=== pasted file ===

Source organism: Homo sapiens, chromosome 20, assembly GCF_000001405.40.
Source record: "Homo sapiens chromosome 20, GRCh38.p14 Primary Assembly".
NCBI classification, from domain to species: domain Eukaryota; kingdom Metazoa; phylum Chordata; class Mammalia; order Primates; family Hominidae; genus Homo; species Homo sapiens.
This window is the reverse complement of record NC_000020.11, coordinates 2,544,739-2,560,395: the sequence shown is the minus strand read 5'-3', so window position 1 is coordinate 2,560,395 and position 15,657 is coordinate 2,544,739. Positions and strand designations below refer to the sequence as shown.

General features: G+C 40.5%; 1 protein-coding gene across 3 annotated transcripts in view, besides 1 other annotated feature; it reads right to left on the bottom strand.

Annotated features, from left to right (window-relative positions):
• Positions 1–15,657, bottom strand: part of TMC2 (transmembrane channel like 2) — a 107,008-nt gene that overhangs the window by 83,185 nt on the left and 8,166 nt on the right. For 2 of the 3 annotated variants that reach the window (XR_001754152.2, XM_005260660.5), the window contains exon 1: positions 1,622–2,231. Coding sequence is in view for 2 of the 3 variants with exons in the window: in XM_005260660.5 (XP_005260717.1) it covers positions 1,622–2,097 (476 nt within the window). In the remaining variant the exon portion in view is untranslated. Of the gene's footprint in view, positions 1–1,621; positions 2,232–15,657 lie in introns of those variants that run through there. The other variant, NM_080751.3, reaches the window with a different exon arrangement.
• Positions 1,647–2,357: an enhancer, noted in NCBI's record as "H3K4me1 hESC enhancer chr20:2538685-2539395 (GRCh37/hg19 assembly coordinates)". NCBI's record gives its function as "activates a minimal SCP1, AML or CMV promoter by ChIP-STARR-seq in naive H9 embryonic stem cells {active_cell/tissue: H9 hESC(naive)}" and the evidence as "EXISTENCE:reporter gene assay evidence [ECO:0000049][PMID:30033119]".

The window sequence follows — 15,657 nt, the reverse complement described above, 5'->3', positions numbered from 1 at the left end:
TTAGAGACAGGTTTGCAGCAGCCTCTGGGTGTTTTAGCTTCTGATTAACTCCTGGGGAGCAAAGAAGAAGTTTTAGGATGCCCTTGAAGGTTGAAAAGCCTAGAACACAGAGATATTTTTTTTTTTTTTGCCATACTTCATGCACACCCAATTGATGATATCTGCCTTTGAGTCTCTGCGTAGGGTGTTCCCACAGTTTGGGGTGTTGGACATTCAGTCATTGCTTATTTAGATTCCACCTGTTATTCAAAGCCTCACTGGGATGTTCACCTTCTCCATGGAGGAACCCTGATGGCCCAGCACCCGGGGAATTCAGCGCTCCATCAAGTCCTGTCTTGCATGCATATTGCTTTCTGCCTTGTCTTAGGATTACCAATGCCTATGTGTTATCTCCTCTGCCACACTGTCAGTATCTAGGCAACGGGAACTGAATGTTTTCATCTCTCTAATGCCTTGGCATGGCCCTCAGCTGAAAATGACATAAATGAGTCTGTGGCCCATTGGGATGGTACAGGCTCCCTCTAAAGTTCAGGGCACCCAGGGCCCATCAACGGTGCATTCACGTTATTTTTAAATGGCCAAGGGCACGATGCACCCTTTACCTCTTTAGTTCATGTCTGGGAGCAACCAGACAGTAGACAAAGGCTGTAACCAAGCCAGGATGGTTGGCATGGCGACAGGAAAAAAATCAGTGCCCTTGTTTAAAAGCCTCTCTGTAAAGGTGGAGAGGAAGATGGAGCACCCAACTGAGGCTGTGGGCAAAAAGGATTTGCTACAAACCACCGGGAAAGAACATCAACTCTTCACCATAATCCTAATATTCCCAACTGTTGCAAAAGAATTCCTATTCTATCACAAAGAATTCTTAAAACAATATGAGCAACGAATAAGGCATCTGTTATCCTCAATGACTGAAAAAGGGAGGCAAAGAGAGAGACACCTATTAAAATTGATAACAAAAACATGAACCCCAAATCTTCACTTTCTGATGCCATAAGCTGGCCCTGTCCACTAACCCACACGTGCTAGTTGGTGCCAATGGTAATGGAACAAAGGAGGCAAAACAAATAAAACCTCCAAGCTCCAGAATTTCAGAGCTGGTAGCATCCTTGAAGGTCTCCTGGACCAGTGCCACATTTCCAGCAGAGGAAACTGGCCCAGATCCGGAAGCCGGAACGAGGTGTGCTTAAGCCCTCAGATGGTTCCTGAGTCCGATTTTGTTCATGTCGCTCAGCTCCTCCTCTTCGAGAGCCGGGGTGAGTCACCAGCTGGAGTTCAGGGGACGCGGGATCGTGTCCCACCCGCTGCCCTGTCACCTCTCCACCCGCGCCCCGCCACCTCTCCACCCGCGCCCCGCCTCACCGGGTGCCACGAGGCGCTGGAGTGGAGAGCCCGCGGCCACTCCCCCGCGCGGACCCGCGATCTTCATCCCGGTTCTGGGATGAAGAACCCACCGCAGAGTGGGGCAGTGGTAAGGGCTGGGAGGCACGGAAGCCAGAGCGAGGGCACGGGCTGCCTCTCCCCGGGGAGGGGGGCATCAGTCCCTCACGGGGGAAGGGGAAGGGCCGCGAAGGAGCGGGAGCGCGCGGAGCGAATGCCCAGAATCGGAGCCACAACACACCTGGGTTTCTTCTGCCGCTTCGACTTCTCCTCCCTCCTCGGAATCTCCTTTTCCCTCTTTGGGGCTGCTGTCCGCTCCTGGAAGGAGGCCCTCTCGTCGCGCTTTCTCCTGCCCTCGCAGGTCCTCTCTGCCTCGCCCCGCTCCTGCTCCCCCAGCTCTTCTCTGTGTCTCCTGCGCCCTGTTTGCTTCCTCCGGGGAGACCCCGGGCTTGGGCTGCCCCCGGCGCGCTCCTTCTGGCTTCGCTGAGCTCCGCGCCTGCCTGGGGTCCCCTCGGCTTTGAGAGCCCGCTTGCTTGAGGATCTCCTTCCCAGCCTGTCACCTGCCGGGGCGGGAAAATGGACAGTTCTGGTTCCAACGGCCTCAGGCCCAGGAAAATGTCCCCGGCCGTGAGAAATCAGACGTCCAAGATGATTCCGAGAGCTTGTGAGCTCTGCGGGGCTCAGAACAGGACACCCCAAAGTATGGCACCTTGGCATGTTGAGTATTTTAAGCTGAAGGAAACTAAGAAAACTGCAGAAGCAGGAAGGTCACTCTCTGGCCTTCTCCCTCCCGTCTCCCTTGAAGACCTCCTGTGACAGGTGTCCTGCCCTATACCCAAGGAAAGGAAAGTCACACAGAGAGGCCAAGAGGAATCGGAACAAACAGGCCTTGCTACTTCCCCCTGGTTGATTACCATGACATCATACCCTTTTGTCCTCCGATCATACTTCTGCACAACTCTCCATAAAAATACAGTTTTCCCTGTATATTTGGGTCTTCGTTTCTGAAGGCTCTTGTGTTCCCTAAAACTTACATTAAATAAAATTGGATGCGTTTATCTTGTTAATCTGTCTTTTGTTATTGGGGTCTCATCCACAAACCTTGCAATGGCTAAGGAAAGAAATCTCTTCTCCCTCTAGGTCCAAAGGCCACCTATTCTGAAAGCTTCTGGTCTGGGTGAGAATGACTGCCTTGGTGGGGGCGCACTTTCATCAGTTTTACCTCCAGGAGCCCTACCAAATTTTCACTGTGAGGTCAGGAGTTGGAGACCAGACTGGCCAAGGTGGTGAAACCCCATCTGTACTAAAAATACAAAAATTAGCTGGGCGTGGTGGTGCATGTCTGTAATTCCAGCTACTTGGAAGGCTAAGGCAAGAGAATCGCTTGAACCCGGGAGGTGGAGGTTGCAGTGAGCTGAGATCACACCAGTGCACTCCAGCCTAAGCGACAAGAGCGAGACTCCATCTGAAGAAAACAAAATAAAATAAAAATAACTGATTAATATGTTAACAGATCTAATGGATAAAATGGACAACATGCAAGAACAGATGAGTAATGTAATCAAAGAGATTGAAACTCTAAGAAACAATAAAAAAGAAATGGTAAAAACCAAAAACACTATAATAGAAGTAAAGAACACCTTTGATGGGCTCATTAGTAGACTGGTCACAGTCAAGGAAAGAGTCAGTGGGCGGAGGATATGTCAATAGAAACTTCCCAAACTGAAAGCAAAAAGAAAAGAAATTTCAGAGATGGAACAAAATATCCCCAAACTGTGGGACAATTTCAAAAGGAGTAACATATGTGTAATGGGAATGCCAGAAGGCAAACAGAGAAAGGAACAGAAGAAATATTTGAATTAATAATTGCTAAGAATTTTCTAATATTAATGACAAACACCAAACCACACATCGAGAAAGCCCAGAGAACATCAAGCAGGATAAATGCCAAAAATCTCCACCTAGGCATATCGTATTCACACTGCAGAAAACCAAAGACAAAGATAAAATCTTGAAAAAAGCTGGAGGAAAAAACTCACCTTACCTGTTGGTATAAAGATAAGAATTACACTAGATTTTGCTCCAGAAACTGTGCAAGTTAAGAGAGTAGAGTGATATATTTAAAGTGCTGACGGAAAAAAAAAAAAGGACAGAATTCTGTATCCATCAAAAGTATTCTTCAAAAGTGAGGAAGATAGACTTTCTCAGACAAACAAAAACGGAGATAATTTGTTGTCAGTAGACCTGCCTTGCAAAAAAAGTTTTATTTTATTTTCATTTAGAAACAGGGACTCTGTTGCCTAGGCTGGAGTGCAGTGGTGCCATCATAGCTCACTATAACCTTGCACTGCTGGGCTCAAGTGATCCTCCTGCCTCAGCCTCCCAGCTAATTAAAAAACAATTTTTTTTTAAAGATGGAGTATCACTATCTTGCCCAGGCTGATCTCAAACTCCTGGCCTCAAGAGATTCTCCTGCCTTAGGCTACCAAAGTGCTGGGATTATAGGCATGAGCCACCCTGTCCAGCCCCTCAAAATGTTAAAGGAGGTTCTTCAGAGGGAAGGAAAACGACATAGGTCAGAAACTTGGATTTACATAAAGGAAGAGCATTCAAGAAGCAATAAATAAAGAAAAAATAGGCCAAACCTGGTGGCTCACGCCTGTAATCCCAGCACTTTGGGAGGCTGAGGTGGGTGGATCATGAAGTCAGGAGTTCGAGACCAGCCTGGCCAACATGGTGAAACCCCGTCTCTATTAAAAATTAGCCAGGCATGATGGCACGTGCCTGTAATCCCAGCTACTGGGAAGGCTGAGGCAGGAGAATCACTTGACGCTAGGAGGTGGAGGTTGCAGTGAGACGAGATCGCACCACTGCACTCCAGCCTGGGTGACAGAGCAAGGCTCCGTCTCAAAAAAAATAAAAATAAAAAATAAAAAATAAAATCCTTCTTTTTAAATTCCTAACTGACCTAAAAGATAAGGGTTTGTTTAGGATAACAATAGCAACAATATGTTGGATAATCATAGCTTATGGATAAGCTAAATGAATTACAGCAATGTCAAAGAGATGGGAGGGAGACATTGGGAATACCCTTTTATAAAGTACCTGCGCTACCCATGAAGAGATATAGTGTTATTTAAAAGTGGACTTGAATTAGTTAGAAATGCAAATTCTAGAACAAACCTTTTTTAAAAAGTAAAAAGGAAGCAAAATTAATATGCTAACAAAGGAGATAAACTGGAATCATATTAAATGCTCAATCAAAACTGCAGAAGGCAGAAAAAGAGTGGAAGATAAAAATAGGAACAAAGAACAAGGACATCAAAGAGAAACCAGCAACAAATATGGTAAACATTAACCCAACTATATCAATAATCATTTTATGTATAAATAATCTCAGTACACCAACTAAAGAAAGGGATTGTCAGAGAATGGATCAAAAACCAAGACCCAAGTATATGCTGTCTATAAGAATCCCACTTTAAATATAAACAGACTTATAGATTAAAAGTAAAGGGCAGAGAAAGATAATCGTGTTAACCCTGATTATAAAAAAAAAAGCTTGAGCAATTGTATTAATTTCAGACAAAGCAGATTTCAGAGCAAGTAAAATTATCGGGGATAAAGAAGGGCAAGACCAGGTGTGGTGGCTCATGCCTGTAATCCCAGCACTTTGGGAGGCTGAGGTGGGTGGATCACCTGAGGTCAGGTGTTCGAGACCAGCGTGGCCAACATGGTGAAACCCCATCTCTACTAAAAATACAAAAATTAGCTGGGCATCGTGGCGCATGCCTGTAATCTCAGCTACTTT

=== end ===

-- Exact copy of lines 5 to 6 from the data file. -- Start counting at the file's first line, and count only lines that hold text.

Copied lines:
General features: G+C 40.5%; 1 protein-coding gene across 3 annotated transcripts in view, besides 1 other annotated feature; it reads right to left on the bottom strand.

Annotated features, from left to right (window-relative positions):